Do Not Be Ignorant
Paul opens Chapter 10 by telling the Corinthian Christians to not be ignorant to not be ag-no-eh-o which means the following:
The Greek word for "ignorant" - ἀãíïέù, agnoeō, ag-no-eh'-o. Not to know (through lack of information or intelligence); by
Contributed by Scott Jensen on Oct 8, 2008
Preach the Right Message
Take a look at the example of Pastor Carlton Pearson from Tulsa, Oklahoma. By all standards, he was a very successful preacher with a church of over 5,000 members. Well-known for being a powerful speaker, he reached many and continued to grow his church.
Contributed by Bobby Scobey on Oct 22, 2008
A book collector ran into an unbookish acquaintance who soon revealed that old books didn't mean anything to him. In fact, he observed he had just thrown away a big old Bible which had been packed away in the attic of his ancestral home for generations. He was describing it
Contributed by Mark Eberly on Jul 6, 2009
HIGHER STANDARD OF GOD
Paul very much emphasized that we are responsible to others. Not responsible for them but to them. We are held to a high standard (at least we should be) by our own conscience, by others, and by God.
Too often we make excuses such as not knowing that something was
Contributed by Sermoncentral on Oct 18, 2009
A widow, shortly after her husband’s death, was going through his papers. She found a couple of old certificates, yellowed with age and crumbling into dust. They had been made out to her husband more than fifty years ago, and seemed to be some kind of promissory notes. Some sort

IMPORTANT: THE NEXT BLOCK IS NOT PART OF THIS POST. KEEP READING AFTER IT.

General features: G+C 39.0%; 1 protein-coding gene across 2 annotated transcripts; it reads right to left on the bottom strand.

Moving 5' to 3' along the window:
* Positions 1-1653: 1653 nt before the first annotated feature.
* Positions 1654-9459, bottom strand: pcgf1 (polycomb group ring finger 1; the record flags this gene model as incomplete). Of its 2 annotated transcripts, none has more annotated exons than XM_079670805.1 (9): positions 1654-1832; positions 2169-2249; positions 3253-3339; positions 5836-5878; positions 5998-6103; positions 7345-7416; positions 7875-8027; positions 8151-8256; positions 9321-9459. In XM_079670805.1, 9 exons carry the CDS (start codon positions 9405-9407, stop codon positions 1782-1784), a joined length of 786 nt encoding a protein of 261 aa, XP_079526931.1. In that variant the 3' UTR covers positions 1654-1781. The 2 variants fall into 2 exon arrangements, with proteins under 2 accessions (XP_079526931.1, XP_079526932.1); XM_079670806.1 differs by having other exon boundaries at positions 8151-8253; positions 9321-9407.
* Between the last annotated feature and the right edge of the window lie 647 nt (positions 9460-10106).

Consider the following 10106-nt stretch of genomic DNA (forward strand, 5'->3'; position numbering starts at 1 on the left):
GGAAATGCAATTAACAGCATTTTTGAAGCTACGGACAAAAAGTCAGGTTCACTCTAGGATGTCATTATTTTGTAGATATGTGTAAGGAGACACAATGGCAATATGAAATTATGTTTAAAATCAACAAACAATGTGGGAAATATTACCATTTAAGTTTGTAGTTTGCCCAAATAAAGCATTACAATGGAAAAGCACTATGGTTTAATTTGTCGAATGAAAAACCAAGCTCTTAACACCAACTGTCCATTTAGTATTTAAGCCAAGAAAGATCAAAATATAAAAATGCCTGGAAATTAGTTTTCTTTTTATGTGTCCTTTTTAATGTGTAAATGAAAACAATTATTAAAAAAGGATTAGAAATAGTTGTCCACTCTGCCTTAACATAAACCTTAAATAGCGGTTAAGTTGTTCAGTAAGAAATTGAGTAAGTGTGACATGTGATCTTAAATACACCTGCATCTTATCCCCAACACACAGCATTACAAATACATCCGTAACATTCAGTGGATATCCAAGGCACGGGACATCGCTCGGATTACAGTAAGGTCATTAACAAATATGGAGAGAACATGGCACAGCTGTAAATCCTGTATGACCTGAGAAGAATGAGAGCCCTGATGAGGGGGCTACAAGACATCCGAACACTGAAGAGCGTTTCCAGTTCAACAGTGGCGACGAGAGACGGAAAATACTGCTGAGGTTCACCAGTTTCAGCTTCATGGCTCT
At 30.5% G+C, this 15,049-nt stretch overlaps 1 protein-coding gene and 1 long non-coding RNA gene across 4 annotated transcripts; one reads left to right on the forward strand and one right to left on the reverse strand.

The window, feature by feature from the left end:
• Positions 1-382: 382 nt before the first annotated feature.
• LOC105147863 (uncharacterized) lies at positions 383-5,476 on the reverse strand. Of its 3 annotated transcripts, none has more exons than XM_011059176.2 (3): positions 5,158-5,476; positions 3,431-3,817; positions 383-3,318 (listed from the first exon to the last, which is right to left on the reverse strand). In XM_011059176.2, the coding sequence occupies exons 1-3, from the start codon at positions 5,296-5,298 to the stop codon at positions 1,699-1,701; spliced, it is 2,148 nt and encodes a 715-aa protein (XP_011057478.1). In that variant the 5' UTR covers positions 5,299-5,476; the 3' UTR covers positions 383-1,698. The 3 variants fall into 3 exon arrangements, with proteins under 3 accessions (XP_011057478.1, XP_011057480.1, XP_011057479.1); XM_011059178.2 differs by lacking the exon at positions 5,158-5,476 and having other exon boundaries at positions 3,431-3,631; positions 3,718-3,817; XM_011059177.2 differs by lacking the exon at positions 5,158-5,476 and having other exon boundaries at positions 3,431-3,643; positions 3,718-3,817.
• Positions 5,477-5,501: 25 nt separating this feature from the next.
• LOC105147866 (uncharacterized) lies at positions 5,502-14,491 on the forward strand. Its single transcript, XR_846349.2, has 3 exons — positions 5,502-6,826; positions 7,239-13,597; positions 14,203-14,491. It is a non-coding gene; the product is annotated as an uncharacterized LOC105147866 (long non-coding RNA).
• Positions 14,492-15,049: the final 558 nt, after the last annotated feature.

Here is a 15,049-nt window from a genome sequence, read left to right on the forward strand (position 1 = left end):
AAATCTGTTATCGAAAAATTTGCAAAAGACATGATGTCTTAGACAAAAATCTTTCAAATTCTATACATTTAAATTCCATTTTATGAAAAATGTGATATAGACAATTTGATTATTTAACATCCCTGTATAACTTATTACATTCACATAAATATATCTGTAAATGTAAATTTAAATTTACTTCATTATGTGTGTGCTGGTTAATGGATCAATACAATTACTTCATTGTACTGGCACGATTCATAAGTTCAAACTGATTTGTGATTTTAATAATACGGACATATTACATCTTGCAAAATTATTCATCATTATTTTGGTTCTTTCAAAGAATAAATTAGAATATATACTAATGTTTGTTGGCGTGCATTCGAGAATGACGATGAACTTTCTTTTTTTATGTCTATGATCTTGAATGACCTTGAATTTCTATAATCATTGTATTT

Contributed by Ken Mckinley on Jan 10, 2010
I once took a graduate level class on the psychology of learning, and in that class we talked about the way people learn. And I remember one time we were talking about babies and how they perceive certain things. It was kind of amusing actually, but they did a study where they would sit a baby
Contributed by Kerry O'neill on Mar 9, 2010
DRIVING THE WRONG WAY
An older gentleman was driving home from work when his cell phone rang. His wife was on the line in a panic and said, "Honey, be careful driving. I just saw on the TV that some maniac is driving the wrong
Contributed by Craig Sully on Apr 7, 2010
First noticed in the late 19th century, the concept of the cargo cult came to prominence in the years immediately following WWII. As the Japanese and American armies began to island hop their way to victory and defeat across the Pacific, they literally took over these small
Contributed by John Perry on Apr 10, 2010
USHERING IN A CLEAN WORLD
There was a man named Dave who was blind. For a period of time we were working with him, bringing him to church and helping him out. Dave began to come along regularly; more than anything I think he liked the fact that people in our church cared about him. One day some
Contributed by Sermoncentral on May 27, 2010
Ignorance of One’s Inheritance
A Michigan factory worker, earning less than ten thousand dollars a year, was an unknowing heir to a half-million dollars. When located by an investigator some years after his benefactor’s death, the worker explained that he had neither returned home nor kept in
Contributed by Sermoncentral on Jun 7, 2010